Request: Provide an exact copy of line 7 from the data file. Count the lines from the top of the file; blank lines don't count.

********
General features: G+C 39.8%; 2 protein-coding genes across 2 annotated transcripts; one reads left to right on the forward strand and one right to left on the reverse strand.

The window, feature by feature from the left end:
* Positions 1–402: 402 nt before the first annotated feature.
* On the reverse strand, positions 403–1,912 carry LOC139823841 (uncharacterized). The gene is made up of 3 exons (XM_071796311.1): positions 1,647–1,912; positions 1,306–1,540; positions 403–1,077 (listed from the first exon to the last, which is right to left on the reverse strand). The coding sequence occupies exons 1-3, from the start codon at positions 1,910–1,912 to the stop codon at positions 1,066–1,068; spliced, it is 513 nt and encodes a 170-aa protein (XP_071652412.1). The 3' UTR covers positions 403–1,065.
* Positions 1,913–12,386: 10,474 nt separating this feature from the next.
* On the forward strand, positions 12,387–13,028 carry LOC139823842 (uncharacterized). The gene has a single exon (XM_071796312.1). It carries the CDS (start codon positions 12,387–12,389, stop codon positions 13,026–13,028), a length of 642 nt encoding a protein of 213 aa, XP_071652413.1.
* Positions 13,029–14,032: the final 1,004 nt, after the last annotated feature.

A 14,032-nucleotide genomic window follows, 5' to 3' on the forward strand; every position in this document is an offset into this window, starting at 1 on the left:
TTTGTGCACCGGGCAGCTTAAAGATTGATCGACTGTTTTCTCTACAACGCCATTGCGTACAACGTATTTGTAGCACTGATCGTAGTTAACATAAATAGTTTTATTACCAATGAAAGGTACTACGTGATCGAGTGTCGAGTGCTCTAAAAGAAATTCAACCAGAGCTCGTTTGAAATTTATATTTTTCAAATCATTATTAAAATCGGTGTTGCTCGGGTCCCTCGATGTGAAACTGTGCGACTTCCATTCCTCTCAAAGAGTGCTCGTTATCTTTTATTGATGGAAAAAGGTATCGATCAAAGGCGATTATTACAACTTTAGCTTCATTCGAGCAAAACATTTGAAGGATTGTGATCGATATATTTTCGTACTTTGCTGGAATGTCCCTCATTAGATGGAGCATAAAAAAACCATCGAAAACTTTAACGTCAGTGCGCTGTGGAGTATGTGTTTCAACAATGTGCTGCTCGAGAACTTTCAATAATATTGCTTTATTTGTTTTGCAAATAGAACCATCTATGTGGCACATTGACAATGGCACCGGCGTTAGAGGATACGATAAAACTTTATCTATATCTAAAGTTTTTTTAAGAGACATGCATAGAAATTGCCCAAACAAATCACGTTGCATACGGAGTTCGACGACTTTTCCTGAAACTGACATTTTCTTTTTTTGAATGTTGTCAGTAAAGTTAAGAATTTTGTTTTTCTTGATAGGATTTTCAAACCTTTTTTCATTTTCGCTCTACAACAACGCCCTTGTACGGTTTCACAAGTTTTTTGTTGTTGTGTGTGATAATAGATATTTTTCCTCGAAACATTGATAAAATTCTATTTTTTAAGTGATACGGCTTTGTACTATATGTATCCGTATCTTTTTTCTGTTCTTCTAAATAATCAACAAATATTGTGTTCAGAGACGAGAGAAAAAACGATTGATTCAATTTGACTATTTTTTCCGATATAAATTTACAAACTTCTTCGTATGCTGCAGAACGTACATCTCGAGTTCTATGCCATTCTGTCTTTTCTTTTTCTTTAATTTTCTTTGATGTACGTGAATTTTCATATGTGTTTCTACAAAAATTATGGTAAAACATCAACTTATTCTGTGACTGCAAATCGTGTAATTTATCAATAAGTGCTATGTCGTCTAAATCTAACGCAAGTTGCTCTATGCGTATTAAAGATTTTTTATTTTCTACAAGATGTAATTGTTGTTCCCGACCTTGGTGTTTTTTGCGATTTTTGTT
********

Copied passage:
* Positions 13,029–14,032: the final 1,004 nt, after the last annotated feature.